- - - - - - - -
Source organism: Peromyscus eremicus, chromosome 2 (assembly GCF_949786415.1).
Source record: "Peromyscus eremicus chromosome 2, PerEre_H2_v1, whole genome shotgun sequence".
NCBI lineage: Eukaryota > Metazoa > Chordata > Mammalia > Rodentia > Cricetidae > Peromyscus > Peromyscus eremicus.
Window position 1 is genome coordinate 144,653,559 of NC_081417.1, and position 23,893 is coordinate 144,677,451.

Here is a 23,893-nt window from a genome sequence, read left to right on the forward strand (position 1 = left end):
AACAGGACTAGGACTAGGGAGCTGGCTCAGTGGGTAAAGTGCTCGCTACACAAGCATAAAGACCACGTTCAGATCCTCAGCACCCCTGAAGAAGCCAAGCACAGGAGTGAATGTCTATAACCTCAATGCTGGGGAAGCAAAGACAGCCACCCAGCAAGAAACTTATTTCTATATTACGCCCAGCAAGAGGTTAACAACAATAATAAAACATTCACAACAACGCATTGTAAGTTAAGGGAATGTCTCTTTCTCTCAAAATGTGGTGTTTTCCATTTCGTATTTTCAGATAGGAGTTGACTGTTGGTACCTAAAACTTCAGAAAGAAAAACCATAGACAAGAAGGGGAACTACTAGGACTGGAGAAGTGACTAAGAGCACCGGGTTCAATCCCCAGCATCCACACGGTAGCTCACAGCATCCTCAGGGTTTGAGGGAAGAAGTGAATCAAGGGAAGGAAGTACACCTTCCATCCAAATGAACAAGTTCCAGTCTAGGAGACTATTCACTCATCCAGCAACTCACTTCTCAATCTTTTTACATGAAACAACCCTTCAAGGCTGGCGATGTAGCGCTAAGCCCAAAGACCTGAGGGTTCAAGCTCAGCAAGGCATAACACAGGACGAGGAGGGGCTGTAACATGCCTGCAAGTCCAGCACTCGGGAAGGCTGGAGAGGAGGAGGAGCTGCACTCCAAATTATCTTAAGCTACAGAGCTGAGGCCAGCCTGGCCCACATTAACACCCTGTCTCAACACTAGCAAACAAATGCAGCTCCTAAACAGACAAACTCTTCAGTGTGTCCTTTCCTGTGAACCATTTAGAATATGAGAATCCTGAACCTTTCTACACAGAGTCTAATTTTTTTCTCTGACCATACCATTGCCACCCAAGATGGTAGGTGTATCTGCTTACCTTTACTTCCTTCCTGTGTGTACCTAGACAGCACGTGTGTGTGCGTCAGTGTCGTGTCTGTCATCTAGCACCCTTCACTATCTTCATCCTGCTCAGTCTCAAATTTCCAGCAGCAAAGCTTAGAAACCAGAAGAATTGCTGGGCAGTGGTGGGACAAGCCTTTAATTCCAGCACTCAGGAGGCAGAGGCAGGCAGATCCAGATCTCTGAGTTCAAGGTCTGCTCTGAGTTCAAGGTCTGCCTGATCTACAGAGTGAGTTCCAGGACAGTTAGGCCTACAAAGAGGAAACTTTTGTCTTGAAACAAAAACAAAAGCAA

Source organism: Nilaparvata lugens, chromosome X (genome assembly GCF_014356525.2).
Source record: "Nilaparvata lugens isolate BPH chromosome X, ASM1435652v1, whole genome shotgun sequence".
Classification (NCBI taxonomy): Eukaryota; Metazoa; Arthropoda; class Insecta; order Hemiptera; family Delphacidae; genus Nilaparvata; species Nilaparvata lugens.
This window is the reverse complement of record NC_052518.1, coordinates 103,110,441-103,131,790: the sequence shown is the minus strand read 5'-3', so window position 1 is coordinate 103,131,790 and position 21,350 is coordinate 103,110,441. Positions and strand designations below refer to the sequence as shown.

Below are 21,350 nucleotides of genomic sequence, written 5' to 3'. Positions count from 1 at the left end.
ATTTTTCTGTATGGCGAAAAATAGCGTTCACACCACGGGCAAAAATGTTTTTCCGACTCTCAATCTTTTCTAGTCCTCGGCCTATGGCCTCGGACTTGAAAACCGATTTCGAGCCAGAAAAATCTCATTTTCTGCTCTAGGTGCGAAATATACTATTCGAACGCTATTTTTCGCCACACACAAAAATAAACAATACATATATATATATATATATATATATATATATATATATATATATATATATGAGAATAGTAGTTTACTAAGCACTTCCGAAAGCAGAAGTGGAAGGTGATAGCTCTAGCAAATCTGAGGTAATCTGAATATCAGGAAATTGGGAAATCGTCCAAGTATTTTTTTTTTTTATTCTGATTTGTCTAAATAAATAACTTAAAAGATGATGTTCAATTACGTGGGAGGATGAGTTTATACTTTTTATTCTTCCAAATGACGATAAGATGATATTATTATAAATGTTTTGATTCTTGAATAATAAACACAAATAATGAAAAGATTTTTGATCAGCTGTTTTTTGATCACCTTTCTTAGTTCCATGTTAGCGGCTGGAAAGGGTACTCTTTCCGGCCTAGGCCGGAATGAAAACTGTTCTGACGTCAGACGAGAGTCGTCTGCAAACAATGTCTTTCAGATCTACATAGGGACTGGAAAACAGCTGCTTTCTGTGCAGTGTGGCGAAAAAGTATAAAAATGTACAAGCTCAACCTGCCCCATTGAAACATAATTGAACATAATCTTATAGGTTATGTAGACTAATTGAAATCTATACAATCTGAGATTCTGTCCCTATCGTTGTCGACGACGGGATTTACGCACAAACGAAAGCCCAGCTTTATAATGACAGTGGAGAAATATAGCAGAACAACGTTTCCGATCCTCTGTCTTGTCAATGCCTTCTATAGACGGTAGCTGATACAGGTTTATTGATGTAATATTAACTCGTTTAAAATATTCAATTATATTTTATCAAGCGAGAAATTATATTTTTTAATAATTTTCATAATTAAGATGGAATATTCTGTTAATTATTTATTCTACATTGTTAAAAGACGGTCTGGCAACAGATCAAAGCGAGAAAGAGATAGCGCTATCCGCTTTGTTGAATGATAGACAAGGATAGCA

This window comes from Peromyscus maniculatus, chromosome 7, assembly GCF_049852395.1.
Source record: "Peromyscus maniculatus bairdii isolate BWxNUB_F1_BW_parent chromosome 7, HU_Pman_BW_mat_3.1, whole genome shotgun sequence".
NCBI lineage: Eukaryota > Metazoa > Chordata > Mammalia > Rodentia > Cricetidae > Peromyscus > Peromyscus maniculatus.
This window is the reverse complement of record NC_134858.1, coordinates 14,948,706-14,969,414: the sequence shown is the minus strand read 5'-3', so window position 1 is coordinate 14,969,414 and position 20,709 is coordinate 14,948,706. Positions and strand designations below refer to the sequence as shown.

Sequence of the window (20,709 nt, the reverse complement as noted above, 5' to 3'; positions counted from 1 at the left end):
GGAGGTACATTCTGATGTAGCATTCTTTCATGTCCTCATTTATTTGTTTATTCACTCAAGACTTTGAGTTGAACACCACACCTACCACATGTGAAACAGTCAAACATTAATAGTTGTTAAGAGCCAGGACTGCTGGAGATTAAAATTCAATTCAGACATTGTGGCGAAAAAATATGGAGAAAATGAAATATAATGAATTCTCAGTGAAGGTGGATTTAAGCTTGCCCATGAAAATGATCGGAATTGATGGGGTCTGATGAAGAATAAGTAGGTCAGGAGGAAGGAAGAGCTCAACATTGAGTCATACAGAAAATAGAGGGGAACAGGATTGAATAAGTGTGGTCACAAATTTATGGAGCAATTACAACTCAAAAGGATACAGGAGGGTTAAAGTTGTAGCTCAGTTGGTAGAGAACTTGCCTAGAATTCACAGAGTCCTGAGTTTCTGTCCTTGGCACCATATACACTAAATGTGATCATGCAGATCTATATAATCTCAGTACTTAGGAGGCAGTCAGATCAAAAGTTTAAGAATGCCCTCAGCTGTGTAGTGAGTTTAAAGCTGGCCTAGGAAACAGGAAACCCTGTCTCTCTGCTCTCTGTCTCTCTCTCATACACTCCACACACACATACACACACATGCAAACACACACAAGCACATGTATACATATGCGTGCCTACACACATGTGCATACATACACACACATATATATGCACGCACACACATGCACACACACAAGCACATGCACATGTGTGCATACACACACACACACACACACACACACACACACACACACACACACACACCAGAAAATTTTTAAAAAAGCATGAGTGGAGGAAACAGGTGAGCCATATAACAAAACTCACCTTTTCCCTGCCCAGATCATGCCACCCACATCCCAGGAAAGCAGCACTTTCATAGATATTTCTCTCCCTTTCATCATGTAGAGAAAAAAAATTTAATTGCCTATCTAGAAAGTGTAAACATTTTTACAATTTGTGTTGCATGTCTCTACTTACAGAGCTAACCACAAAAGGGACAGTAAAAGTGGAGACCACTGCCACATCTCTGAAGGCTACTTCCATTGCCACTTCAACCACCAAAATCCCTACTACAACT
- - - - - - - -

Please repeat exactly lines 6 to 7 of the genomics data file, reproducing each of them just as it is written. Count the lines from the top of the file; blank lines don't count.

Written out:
AACAGGACTAGGACTAGGGAGCTGGCTCAGTGGGTAAAGTGCTCGCTACACAAGCATAAAGACCACGTTCAGATCCTCAGCACCCCTGAAGAAGCCAAGCACAGGAGTGAATGTCTATAACCTCAATGCTGGGGAAGCAAAGACAGCCACCCAGCAAGAAACTTATTTCTATATTACGCCCAGCAAGAGGTTAACAACAATAATAAAACATTCACAACAACGCATTGTAAGTTAAGGGAATGTCTCTTTCTCTCAAAATGTGGTGTTTTCCATTTCGTATTTTCAGATAGGAGTTGACTGTTGGTACCTAAAACTTCAGAAAGAAAAACCATAGACAAGAAGGGGAACTACTAGGACTGGAGAAGTGACTAAGAGCACCGGGTTCAATCCCCAGCATCCACACGGTAGCTCACAGCATCCTCAGGGTTTGAGGGAAGAAGTGAATCAAGGGAAGGAAGTACACCTTCCATCCAAATGAACAAGTTCCAGTCTAGGAGACTATTCACTCATCCAGCAACTCACTTCTCAATCTTTTTACATGAAACAACCCTTCAAGGCTGGCGATGTAGCGCTAAGCCCAAAGACCTGAGGGTTCAAGCTCAGCAAGGCATAACACAGGACGAGGAGGGGCTGTAACATGCCTGCAAGTCCAGCACTCGGGAAGGCTGGAGAGGAGGAGGAGCTGCACTCCAAATTATCTTAAGCTACAGAGCTGAGGCCAGCCTGGCCCACATTAACACCCTGTCTCAACACTAGCAAACAAATGCAGCTCCTAAACAGACAAACTCTTCAGTGTGTCCTTTCCTGTGAACCATTTAGAATATGAGAATCCTGAACCTTTCTACACAGAGTCTAATTTTTTTCTCTGACCATACCATTGCCACCCAAGATGGTAGGTGTATCTGCTTACCTTTACTTCCTTCCTGTGTGTACCTAGACAGCACGTGTGTGTGCGTCAGTGTCGTGTCTGTCATCTAGCACCCTTCACTATCTTCATCCTGCTCAGTCTCAAATTTCCAGCAGCAAAGCTTAGAAACCAGAAGAATTGCTGGGCAGTGGTGGGACAAGCCTTTAATTCCAGCACTCAGGAGGCAGAGGCAGGCAGATCCAGATCTCTGAGTTCAAGGTCTGCTCTGAGTTCAAGGTCTGCCTGATCTACAGAGTGAGTTCCAGGACAGTTAGGCCTACAAAGAGGAAACTTTTGTCTTGAAACAAAAACAAAAGCAA

Source organism: Nilaparvata lugens, chromosome X (genome assembly GCF_014356525.2).